When news got out that Amma Asante’s newest film was going to be about a biracial girl growing up in Hitler’s Germany who falls in love with a member of the Hitler Youth, the backlash was immediate. And without doubt, it’s certainly a story that requires the utmost care to ensure that it can’t be twisted into something that ends up glorifying or romanticizing Nazis (especially in today’s political climate, where white supremacists are particularly emboldened). Asante’s film is thoughtful and deserves praise for shining light on the so-called bastards of the Rhineland, the biracial children of Germans and people of African descent, who are so often left out of the World War II and Holocaust narratives. Unfortunately, the choice to make this story a romance does have some unpleasant implications, especially considering the fact that it deals with themes of inaction and complacency.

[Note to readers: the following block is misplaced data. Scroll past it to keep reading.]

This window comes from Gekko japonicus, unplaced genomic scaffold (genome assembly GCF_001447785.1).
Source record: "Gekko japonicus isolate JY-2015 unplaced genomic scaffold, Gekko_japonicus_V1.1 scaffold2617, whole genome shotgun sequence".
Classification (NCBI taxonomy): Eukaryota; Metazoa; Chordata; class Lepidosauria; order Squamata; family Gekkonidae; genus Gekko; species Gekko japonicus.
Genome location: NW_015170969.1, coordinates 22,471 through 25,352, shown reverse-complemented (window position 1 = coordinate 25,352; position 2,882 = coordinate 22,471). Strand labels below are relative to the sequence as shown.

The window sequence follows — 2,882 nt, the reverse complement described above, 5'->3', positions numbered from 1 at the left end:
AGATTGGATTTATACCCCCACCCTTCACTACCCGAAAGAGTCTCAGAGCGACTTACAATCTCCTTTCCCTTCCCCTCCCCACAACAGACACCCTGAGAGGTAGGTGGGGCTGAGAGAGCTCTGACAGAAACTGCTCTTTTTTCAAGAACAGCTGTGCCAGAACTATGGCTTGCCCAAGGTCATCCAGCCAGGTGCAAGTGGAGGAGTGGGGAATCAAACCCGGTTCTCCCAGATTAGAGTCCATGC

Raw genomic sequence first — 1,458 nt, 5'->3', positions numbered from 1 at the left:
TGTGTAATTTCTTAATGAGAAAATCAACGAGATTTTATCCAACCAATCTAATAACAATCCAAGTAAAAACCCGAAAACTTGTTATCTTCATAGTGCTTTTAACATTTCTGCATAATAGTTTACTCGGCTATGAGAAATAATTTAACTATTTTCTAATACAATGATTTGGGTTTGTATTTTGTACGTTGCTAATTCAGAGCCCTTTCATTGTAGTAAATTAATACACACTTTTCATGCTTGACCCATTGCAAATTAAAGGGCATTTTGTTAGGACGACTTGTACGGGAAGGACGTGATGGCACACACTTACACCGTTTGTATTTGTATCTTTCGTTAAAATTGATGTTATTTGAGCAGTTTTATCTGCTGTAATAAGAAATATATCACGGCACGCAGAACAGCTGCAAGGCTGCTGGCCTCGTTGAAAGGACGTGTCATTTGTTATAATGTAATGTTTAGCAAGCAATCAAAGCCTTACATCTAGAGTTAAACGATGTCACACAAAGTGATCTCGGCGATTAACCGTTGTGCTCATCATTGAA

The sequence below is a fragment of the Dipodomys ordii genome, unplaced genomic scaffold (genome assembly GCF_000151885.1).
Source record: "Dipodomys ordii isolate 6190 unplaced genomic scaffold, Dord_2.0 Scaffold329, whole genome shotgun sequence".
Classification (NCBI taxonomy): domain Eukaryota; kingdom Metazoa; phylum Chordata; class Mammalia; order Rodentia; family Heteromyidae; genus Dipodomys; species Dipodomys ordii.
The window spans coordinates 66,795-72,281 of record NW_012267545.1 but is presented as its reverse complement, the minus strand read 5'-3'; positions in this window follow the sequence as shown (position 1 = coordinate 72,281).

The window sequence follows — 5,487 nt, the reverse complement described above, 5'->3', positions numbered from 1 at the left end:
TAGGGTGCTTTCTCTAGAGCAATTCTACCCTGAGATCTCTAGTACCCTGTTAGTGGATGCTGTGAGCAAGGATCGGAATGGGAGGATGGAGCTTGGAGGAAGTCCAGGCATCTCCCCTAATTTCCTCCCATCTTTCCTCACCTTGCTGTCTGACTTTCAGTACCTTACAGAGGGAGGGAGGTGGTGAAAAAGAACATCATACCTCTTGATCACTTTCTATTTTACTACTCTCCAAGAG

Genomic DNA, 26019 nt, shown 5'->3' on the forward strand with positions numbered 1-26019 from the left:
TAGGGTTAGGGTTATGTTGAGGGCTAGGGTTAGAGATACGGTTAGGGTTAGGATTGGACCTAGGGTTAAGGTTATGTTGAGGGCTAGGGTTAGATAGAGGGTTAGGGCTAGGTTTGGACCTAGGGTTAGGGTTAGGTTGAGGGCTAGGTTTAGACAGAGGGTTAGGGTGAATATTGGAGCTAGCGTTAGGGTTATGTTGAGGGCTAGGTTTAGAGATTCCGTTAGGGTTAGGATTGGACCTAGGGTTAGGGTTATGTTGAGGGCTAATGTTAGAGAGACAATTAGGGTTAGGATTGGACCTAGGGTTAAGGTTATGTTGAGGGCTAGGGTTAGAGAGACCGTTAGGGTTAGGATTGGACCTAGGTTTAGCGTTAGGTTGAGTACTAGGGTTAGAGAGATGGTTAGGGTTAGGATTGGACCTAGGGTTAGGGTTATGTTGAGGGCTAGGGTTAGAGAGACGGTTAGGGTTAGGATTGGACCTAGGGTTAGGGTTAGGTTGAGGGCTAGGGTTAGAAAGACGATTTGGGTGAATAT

Leyna is a young girl growing up in Germany and, despite having brought up as a German, is increasingly aware of her status as an outsider. Until the age of 16, she had never even seen another person who looked like her. And while the Nazis taking power and placing restrictions on everyone who was not a healthy, able-bodied Aryan, her world is getting smaller and more rigid right at the point in her life when it is supposed to be expanding.
Her family does their best to get by. They sometimes seem to exist rather than live, so eager are they to avoid drawing attention to themselves.